10.     Most ordinary Cubans now seem excited and hopeful for the first time in years, many expecting the US to rescue them.
11.     A promise by the Cuban government to allow more internet access (though still restricted) will permit a greater flow of information (one of the main objectives of USAID programs there). (However, it also offers more opportunities for cyber-warfare against US targets.)
12.     Alan Gross and another American prisoner have been freed. Gross had been despondent and threatening suicide. Americans may not be arrested so quickly again. 
13.     Cuba has promised to release 53 political prisoners.
14.     The Obama administration wanted to stem the flow of refugees and prevent a refugee crisis. (Wet-foot/dry-foot is under fire, but may not be able to be eliminated without Congressional approval, so probably will remain at least for the next 2 years.)
15.     World and Latin American public opinion, particularly among leadership sectors, has long favored engagement between the US and Cuba (or, at least, has strongly criticized the previous US position). The US image has suffered because of enmity with Cuba. The agreement has been hailed around the world.
16.     American public opinion, including among Cuban Americans, has also largely favored greater engagement.
17.     Nations unfriendly to the US such as Venezuela, Russia, and North Korea were caught off-guard (and are probably none too happy).
18.     Most Americans don’t really care that much about the Cuba issue or else believe the US has been at fault. Most people here and around the world are unaware of the Cuban government’s systematic human rights abuses. They have bought the Cuban government’s narrative that the US is aggressing against poor little Cuba. (This could also be a “con” argument.)
19.     With so many even hotter trouble spots around the world, why remain focused on Cuba? 
20.     Obama wanted rapprochement with Cuba to be part of his legacy (and it is also part of the legacy of Pope Francis’s legacy as well as of Raul Castro).
21.     Making peace with the US was a big concession by the Cuban leadership, removing its main reason for oppressing dissidents. Anti-US rhetoric and actions may be reduced (but peaceful opponents are still being arrested).
22.     The majority of Cuban and American people have no enmity toward each other.
23.     The US and Cuba will both be able to attend the Summit of the Americas without conflict next April.
24.     Fewer political arrests and “actos de repudio” may occur. The Cuban leadership may become less harsh, feeling more secure in power and wanting to favorably impress American visitors and investors.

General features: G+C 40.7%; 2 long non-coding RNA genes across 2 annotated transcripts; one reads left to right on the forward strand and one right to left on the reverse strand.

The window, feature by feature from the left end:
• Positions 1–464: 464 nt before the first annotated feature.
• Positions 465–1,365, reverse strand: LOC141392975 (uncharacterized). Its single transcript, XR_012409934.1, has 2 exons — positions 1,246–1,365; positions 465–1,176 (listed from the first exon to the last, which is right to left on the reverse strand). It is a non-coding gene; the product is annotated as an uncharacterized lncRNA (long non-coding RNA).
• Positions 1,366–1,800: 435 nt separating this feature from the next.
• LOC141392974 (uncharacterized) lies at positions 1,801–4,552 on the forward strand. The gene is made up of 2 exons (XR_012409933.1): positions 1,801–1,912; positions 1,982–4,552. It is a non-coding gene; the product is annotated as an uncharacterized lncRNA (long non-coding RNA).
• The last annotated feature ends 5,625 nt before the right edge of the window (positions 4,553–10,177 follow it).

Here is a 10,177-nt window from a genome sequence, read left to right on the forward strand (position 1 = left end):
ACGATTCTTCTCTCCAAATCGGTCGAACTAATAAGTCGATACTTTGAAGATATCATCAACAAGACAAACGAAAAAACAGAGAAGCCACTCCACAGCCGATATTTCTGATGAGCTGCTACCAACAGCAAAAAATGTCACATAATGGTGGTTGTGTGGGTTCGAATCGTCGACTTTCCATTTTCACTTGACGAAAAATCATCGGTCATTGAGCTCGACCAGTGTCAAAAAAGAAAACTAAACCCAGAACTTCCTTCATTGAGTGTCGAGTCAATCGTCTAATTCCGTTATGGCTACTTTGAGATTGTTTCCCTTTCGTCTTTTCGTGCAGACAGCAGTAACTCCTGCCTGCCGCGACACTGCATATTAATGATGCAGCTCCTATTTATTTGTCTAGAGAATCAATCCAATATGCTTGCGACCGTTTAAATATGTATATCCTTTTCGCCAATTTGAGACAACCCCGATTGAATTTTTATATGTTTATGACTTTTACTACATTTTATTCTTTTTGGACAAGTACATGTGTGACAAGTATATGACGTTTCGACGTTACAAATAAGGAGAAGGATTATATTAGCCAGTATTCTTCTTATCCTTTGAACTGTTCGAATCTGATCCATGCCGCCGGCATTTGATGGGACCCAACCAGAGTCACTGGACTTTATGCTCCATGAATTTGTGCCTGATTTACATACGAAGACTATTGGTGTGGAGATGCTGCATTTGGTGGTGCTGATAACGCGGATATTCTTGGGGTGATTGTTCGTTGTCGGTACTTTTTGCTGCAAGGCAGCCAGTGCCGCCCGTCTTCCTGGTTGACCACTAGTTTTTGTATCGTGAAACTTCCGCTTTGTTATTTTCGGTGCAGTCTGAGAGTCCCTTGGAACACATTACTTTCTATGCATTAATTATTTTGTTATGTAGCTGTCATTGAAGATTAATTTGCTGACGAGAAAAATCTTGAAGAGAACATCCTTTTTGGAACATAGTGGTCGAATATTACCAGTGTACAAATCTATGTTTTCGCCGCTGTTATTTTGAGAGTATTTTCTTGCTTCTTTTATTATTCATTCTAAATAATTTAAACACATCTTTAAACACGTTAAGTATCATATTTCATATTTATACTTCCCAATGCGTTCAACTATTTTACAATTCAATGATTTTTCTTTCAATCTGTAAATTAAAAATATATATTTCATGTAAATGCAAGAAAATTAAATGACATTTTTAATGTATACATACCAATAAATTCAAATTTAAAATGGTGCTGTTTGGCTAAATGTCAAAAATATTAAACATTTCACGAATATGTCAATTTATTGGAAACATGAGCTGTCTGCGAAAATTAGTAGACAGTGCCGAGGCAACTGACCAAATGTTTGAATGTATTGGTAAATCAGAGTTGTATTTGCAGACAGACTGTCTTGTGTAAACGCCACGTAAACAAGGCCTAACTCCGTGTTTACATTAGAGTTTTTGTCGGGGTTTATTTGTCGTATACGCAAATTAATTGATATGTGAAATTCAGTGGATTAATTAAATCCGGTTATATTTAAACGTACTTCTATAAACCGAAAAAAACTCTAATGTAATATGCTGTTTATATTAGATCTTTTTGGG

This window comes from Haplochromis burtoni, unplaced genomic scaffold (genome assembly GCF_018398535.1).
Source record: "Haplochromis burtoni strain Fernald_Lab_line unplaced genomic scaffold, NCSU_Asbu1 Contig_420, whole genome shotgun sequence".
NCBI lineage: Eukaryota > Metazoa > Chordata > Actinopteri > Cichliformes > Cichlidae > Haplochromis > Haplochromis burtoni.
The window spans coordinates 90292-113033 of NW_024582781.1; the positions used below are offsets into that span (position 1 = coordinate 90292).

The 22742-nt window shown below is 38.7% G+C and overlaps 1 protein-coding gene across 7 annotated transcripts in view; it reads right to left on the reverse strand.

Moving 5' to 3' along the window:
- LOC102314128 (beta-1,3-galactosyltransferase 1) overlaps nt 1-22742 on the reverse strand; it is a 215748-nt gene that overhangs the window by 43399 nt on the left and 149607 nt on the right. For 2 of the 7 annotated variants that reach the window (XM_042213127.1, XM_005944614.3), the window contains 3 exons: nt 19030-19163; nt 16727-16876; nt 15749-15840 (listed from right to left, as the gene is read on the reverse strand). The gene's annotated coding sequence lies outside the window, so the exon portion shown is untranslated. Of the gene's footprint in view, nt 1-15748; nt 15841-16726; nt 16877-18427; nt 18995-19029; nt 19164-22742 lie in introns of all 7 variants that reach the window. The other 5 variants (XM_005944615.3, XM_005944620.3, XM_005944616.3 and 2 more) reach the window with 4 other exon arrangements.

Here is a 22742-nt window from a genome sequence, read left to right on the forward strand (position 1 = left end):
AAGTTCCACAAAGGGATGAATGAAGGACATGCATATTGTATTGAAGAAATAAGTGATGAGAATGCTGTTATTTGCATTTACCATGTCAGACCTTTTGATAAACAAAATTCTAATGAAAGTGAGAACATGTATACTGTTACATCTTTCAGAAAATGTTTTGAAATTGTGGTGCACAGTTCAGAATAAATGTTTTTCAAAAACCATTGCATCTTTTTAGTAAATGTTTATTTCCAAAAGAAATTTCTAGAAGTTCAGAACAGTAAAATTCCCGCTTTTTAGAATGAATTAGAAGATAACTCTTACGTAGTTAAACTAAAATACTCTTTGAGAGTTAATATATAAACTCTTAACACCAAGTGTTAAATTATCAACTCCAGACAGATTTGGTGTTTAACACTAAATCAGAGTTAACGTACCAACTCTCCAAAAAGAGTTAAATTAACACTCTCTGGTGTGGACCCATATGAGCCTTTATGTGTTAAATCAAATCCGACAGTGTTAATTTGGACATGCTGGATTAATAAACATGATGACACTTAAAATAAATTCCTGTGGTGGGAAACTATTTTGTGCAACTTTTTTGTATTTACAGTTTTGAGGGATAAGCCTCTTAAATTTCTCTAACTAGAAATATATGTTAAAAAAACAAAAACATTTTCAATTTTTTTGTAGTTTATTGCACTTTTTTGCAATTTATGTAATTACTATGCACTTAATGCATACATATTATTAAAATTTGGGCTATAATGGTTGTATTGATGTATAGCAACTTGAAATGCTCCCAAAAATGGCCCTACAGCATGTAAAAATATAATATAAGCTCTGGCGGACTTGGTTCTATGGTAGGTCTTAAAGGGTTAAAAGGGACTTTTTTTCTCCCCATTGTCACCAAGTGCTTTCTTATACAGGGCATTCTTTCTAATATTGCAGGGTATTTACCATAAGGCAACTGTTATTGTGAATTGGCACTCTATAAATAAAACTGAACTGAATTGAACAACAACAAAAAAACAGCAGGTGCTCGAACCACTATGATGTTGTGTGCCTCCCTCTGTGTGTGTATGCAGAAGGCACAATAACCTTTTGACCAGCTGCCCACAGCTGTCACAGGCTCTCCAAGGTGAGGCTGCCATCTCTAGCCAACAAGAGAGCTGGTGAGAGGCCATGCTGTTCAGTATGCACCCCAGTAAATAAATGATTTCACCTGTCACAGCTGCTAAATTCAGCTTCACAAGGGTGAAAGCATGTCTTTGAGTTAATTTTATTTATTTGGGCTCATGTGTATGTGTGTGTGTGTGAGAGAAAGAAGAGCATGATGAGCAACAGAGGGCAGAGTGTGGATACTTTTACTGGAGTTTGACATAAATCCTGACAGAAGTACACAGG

25.     The Cuban leadership may become slightly more amenable to diplomatic persuasion for human rights (provided they don’t feel threatened in their own positions). The naming of ambassadors will allow the two nations to work out differences and agreements more directly.
26.     Perhaps, as in China, Peace Corps volunteers will be able to go to Cuba.
27.     The US does not have clean hands either in terms of civil and human rights.
28.     It’s a done deal anyway, so get over it. Too late now for “would’ve,” could’ve,” “should’ve.” Cuba is no longer an important nation, except among ideologues on both sides. We live in an imperfect world where compromises are necessary. Let it go. 

1.   The embargo in reduced form is still in place and the Cuba issue has created an even deeper and more bitter partisan political divide in the US. Political polarization in the US on Cuba will increase—it’s already happening. Some Republican lawmakers are vowing to block the naming of an ambassador to Cuba.
2.   Obama has acknowledged human rights abuses and the lack of democracy in Cuba, but nothing in the agreement addresses that crucial problem; democracy will not automatically and magically occur. The US will no longer have any obvious leverage for human rights advocacy. Already, since announcement of the agreement, peaceful demonstrators have been beaten and arrested by authorities. However, rather than being accused of being CIA agents, they are apparently now being accused of being agents of right-wing Miami Cubans.
3.   While many Cubans may be content to remain at home if there are more opportunities there, some are making plans to reach US soil before that door closes.
4.   American support for democracy efforts may totally cease. “Regime change” has become a dirty word.
5.   Cuban spies may more easily enter the US.